A touching German romance that blows American rom-coms out of the water
Music Box Films
Reviewed for MovieWeb by Harvey Karten
Directed By: Philipp Stölzl
Written By: Alexander Dydyna, Christoph Müller, Philipp Stölzl
Cast: Alexander Fehling, Miriam Stein, Moritz Bleibtreu, Volker Bruch, Burghart Klausner, Henry Hübchen
Screened at: Review 2, NYC, 10/27/11
Opens: November 4, 2011
Is Goethe the fellow whose book had launched a thousand suicides? Ironically enough, one of the proofs that a novel has had a profound influence on its audience is its ability to provoke violence (think of Harriet Tubman's "Uncle Tom's Cabin" which helped incite the War Between the States and, in the case of this film, Goethe's "The Sorrows of Young Werther," which became an influence in Germany's Sturm und Drang movement. Defined as "turbulence and urgency," this movement embraced the telling of passionate, subjective literature, which in turn helped to influence the 19th century Romantic era.
If one were asked to define the aim of "Young Goethe in Love" (German title simply "Goethe!"), one might answer that it portrays the background of the author of "The Sorrows of Young Werther" (German title "Die Lieden des Jungen Werther") But that sterile description would not begin to convey the movie's ability to evoke the passions of two people, the nature of unrequited love without which probably half of all love poetry would not exist. With some terrific performances by the always reliable Moritz Bleibtreu ("The Baader Meinhof Complex"), Alexander Fehling ("Inglourious Basterds") and especially Miriam Stein who is best known in her native land for TV presentations, "Young Goethe in Love" is a brilliant recreation of life in an 18th Century German backwater, filmed in the Eastern provinces of Thuringia and Saxony, a time that unpaved streets, the absence of toilets, the lack of birth control and inability of medical science to prevent boatloads of childbirth deaths helped to make life nasty, brutish and short.
With many shots by Kolja Brandt simulating the tone of a Rembrandt painting, Philipp Stölzl's film takes into the hearts of two lovers, one who too immature to pass his doctoral exam and one who is too poor to marry the man she really loves. Though Goethe is best known for "Faust," which gave rise to Mephistophelean operas, stories, poems and plays like "Damn Yankees," that later work gets not a single mention as writers Alexander Dydyna, Christoph Müller and Philipp Stölzl want us in the audience to focus on the great writer while he is in his early twenties.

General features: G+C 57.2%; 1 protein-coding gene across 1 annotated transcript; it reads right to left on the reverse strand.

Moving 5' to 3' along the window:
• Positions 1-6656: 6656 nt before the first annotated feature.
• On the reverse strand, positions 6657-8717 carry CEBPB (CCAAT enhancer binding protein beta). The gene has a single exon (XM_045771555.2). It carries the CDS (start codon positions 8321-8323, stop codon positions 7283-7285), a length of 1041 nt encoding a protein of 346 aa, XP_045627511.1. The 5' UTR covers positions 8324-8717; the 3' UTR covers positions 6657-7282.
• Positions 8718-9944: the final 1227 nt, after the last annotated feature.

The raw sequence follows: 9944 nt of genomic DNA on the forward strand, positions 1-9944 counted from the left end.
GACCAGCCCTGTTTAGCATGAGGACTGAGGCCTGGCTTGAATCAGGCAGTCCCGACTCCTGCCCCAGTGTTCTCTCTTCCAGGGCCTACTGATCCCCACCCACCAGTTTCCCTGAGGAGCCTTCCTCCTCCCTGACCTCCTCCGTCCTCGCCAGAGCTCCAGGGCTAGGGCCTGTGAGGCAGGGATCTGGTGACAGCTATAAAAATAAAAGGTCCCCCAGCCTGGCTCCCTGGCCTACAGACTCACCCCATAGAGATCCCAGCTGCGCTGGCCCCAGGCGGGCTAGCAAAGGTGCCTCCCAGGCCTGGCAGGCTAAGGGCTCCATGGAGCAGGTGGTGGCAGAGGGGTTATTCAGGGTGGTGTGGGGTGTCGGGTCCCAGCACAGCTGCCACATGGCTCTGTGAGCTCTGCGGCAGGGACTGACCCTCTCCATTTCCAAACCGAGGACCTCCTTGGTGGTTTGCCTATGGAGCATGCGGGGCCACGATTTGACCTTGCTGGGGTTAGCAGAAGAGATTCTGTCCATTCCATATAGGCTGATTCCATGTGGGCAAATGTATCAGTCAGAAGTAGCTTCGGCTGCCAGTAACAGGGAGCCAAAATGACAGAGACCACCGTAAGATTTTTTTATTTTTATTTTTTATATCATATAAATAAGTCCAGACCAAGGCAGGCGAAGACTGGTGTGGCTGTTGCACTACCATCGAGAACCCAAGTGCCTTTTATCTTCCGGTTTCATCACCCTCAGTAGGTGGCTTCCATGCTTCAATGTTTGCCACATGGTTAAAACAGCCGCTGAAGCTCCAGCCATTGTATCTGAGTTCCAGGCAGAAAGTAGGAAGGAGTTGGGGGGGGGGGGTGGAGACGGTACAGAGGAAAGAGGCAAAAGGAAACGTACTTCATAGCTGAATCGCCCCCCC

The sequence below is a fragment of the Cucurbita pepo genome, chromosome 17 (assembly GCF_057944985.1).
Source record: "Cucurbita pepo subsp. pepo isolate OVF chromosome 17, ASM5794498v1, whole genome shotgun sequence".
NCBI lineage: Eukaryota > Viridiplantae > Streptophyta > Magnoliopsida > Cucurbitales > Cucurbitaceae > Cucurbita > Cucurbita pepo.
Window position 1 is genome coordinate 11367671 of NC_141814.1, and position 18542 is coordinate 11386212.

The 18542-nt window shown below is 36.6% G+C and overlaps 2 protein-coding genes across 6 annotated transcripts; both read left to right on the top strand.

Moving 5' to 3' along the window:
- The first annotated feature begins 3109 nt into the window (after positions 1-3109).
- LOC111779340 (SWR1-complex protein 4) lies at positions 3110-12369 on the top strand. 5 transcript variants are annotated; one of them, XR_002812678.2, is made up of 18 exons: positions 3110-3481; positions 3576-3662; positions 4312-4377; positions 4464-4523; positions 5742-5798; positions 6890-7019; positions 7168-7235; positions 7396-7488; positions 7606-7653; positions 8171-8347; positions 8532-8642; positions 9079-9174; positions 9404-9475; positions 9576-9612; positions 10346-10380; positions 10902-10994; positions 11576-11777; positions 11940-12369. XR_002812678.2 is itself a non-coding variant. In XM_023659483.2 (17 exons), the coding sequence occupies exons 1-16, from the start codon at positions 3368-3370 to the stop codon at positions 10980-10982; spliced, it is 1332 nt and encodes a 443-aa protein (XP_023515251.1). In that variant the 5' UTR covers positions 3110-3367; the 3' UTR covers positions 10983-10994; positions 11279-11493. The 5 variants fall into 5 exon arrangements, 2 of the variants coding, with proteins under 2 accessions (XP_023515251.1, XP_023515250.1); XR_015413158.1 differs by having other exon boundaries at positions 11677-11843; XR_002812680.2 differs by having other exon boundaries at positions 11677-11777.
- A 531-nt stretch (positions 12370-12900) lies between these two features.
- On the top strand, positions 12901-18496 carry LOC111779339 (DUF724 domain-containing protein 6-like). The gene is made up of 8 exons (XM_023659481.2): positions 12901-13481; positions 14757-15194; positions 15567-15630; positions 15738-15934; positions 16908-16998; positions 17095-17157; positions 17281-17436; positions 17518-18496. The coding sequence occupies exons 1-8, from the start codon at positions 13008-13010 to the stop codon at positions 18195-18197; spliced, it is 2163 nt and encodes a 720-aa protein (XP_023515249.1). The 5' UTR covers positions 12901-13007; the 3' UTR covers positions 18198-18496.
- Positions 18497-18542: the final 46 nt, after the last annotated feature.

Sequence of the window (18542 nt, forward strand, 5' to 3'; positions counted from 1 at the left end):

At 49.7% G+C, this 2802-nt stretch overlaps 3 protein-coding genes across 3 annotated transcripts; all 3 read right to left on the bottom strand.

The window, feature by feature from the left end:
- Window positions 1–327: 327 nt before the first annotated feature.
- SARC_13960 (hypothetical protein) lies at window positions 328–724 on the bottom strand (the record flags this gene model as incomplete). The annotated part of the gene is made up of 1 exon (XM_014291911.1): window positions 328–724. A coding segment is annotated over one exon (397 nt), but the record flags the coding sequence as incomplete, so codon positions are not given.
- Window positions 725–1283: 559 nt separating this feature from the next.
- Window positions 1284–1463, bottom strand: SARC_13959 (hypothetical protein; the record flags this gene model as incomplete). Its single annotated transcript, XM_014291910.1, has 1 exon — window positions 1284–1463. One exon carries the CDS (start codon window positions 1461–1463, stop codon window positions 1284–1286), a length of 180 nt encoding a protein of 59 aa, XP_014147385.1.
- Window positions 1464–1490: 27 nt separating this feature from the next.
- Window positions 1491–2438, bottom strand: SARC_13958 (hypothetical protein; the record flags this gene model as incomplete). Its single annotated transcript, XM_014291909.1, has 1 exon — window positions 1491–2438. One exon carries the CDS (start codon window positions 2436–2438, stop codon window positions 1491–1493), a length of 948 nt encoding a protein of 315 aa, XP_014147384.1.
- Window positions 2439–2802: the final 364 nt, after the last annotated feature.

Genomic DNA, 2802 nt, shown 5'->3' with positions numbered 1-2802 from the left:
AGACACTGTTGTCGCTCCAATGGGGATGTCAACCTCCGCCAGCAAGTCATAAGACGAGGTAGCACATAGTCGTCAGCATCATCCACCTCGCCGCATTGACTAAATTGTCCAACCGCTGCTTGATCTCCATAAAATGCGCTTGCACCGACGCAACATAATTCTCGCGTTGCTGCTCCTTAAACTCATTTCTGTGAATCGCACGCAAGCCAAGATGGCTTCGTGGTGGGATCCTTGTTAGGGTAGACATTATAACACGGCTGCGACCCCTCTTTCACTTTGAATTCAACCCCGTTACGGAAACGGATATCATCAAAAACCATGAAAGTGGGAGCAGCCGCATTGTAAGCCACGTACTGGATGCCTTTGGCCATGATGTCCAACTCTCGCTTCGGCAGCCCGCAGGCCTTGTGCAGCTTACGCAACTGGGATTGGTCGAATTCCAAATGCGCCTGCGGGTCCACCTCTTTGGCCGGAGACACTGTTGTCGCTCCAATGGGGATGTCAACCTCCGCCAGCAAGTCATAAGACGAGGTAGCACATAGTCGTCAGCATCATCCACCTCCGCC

Though Johann Goethe (Alexander Fehling) was pressured by his father (Henry Hübchen) to enter the field of law, the young man was a poet at heart who, like Harry Potter's creator J.K. Rowling and top writer of legal fiction John Grisham had his early writings rejected by publishers. Goethe is a playful lad, skipping about the university courtyard after flunking his oral exam by writing "Kiss My Arse" in the mud. Sent by his dad to the sticks of Wetzlar to apprentice at the local Supreme Court, he chafes under the directives of his boss, Albert Kestner (Moritz Bleibtreu), who piles the lad with dozens of files to catalogue. He perks up after meeting free spirit Lotte Buff (Miriam Stein), who is taking care of an abundance of siblings left by her dead mother, her father (Burghart Klaussner) scarcely able to support even himself and therefore eager to marry Lotte off to money. If it's just as easy to fall in love with a rich person as a poor one, Goethe and Lotte seem not to have heard that expression as they flirt, fall in love, and (probably fictionalized given the fear of venereal disease, the lack of birth control, and the moral code of the times) they make love in the open air. When unknown to Goethe, the woman sought by Kestner is Goethe's own true love, the stage is set for conflict leading to a duel, which results in Goethe's imprisonment. There by candlelight he pens "The Sorrows of Young Werther" as a series of letters that would eventually be published as a semi-autobiographical novel and become a best seller. (It's available now at Amazon.com for $7.99.)
I don't know if Birgit Hutter's costumes are authentic, but they look striking, even giving the appearance of wear-which adds to the authenticity of this fictionalized, poetic labor of love. Stölzl navigates with ease between frivolous comedy and heart-rending drama, in effect blowing away quite a bit of what passes for romantic movies in the U.S.
Unrated. 102 minutes. © 2011 by Harvey Karten Member: NY Film Critics Online